Dynamic Multidimensional Graphs

 

Create and Publish Dynamic Multidimensional Graphs

Designer features full multidimensional graphics. You can build rich charts and graphs that are completely dynamic with a Slice of data: if you change the row, column or page Dimension, or any data point, the graph will update to show the new perspective.

There are 15 basic types of graphs, each with hundreds of formatting options. You can display the graph—or both the graph and the Slice—on the Web, or within most Windows applications.

You can choose what level of control the end-user will have over the display, from simply viewing a locked dynamic image, to provide complete modeling capabilities. You can zoom in or out on a graph, set alarm zones, see values of points on a graph and drill down or through on those points. You can print the graphs or save them as .jpg or .png files.

Slice Tab/Graph

With this new feature you can make graphical representations of the Slice data.

By going to the Slice Tab, you can select one of the 15 Chart types shown below, at your preference (The Graph command is accessible through the Options Control Group of the Slice Tab).

Example Charts

Stacked Bar Chart

1.   Create a new Slice.

2.   Readjust the Slice as shown below.

3.   In the PowerOLAP ribbon, select Slice tab, Graph command, Stacked bar Chart.

The Graph is displayed in the lower pane as shown.

The functional features of the graph are controlled through the Graph short-cut menu settings shown in the succeeding topics.

You can adjust the graphical area/grid area by dragging the pane border (splitter) separating the two panes.

You can also Hide/Show the panes individually using the short-cut menu options.

Two other examples, Bar chart, and Pie chart are shown below.

Bar Chart

 

Pie Chart

Graph Control Settings

The graphs can be further customized using the short-cut menu settings shown below:

1.   Right-click on the graph. A short-cut menu appears as shown.

2.   Select from the different options.

You can customize your graphs by using the short-cut menu options: General Settings, Alarm Zones, Header, Footer, Legend, Series, X Axis, Y Axis, Show Marker, Show, and Value.

The other options Zoom, Change Graph type, Print Graph, Show Grid, Hide Graph, Save as JPEG or Save as PNG, are self-explanatory.

See Grid Shortcut menu options for details on these menu options.

Available Chart Types

PowerOLAP® application supports many kinds of charts to help you display data in ways that are meaningful to users. Use the Slice/Chart Wizard to create a chart — or when you use the Chart Type command to change an existing chart — you can easily select the type you want from a list of standard or custom chart types.

1. Line Chart

A line chart shows trends in data at equal intervals. The following chart displays trends over time or categories.

2. Bar Chart

A bar chart illustrates comparisons among individual items.

3. Pie Chart

A pie chart shows the size of items that make up a data series, proportional to the sum of the items. It always shows only one data series and is useful when you want to emphasize a significant element in the data.

 

4. Stacked Bar

This type of chart shows the relationship of individual items to the whole.

 

5. Area Chart

An area chart emphasizes the magnitude of change over time.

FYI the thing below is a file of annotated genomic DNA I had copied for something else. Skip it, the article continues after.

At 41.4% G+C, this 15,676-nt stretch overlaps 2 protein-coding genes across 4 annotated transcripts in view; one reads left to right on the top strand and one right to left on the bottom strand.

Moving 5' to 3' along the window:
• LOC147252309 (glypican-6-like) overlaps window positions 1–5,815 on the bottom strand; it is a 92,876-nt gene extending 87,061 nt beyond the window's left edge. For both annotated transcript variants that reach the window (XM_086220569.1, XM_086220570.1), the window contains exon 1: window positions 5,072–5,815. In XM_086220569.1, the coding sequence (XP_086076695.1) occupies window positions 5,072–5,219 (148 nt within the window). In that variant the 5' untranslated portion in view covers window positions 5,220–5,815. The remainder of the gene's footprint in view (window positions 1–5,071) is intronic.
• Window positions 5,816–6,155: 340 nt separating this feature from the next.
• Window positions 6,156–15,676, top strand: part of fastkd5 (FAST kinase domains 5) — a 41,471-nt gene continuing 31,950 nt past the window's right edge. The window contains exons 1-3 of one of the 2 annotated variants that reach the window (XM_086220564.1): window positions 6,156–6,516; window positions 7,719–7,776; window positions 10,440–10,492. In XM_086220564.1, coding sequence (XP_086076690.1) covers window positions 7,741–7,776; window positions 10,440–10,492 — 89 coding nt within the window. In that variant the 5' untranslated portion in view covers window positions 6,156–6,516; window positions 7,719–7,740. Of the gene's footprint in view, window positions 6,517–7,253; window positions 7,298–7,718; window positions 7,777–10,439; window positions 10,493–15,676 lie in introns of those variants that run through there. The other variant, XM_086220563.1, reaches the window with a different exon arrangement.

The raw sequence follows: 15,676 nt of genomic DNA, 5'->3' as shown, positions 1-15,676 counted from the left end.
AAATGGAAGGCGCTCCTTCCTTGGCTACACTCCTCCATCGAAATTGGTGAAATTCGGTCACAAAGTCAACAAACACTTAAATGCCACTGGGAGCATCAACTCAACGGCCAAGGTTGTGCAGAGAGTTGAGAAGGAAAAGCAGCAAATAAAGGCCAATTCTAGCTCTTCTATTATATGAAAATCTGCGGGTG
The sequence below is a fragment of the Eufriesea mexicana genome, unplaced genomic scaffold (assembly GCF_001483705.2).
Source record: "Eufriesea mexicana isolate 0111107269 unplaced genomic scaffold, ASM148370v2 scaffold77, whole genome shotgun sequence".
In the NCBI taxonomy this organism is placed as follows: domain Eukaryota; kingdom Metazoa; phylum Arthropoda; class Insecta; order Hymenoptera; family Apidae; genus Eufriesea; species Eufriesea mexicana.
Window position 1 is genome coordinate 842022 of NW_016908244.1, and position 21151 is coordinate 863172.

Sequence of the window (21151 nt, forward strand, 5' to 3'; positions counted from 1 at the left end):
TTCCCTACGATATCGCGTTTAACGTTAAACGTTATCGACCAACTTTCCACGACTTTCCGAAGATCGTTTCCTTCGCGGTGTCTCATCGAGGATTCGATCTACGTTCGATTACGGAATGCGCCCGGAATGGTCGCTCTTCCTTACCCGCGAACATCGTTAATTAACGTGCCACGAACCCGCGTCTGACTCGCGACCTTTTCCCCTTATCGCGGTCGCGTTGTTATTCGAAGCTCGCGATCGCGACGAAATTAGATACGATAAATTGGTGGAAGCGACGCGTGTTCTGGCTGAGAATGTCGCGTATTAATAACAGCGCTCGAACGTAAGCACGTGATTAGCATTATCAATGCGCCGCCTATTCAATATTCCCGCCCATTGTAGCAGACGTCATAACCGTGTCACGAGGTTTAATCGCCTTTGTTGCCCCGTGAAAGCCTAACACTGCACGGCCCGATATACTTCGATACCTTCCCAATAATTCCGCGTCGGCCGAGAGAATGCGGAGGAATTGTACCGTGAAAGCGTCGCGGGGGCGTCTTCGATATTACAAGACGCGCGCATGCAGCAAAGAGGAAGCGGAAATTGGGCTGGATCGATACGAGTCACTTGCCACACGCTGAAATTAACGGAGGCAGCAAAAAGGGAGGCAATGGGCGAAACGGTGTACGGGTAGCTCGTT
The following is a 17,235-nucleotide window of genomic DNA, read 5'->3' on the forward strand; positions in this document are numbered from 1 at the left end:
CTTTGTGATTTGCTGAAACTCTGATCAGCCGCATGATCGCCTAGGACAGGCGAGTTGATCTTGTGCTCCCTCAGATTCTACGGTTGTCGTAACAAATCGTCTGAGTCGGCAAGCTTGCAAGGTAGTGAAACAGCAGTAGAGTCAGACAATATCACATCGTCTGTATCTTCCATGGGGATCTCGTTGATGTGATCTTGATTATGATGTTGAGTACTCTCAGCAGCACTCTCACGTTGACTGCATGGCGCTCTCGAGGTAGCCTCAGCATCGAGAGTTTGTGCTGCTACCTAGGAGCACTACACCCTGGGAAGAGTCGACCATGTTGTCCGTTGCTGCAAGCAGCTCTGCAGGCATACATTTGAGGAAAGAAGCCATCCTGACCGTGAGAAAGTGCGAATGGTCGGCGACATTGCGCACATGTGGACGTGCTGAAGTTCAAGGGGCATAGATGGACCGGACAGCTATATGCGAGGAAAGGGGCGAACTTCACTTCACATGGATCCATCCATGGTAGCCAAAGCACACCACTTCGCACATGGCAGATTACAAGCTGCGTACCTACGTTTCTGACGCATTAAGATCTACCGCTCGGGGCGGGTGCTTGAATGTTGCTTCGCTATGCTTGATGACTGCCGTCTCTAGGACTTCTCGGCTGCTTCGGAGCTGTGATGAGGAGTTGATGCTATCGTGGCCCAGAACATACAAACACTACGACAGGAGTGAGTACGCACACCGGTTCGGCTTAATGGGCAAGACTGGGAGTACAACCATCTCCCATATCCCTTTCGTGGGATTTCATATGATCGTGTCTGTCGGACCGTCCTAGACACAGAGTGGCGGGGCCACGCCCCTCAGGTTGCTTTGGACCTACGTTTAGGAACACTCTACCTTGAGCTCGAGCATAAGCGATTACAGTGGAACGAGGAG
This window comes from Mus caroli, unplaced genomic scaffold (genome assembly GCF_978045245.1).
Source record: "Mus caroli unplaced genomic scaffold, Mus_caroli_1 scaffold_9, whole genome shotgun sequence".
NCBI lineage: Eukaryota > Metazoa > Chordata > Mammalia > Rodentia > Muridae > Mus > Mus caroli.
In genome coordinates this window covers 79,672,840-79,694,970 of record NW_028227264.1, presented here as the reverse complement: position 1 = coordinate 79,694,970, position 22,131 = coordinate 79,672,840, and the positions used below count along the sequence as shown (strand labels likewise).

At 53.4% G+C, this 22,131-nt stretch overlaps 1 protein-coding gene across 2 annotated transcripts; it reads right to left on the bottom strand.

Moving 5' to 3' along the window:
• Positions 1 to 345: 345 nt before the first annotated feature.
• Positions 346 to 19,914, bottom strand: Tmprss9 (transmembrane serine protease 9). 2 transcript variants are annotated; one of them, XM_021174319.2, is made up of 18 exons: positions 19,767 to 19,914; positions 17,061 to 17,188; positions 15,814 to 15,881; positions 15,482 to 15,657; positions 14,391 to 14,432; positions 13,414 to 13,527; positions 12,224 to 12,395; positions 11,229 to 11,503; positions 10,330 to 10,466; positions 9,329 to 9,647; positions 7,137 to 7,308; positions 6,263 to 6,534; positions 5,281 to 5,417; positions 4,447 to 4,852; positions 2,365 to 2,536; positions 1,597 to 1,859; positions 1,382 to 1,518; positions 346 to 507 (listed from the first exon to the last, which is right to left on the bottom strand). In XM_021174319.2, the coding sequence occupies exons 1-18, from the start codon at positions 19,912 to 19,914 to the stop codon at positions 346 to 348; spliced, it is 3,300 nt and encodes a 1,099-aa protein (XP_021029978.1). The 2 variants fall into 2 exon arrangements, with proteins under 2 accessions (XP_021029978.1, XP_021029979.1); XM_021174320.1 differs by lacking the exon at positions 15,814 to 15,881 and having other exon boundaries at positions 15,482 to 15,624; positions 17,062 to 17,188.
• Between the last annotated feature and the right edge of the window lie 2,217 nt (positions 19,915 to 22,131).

6. HiLo

HiLo Chart in simple mode display showing Min and Max values. As for all chart types, the layout is fully configurable.

7. HiLo OpenClose graph

A HiLo OpenClose graph displays stock information using High, Low, Open, and Close values. Opening values are displayed using lines to the left, while closing values are indicated by lines to the right.

 

8. Candle graph

A candle graph displays stock information using High, Low, Open, and Close values. The size of the wick line is determined by the High and Low values, while the size of the bar is determined by the Open and Close values.

The bar is displayed using different colors, depending on whether the price of the stock has gone up or down.

 

9. Polar Graphs

Polar graphs provide graphs of a data using polar coordinate system (radial distance (y) and angle with x-axis (x) instead of the x-y Cartesian or rectangular coordinates.

For polar graphs the angular measurement and radial components correspond to the X and Y Coordinates in a line graph.

10. Radar Chart

A radar chart compares the aggregate values of a number of data series.

This type of chart displays changes in values relative to a center point. It can be displayed with markers for each data point. For example, in the following radar chart, the data series that covers the most area, Brand A, represents the brand with the highest vitamin content.

11. Filled Radar Chart

In this type of chart, the area covered by a data series is filled with a color.

 

12. Bubble Chart

The Bubble graph is an XY graph in which data points are represented by bubbles. The Bubble graph requires two Y values: the first Y value is used to plot the bubble along the Y axis, and the second Y value is used to set the size of the bubble.

13. 3D-Surface

A surface chart is useful when you want to find optimum combinations between two sets of data. As in a topographic map, colors and patterns indicate areas that are in the same range of values. Surface charts have the following chart sub-types:

14. 3D-Bar

The 3D Bar chart is used to show categorized data along 2 axes.  Where a 2D Bar chart places multiple subsets next to each other, the 3D Bar places multiple subsets at different z locations. Similar to the Graph Object, the 3D Bar chart only needs Y Data. X Data and Z Data are not used in this mode.

 

15. 3D Scatter Plots

New 3D scatter plots accurately display relationships among data points. Data points can be arranged into series, each with its own point style and drop line style.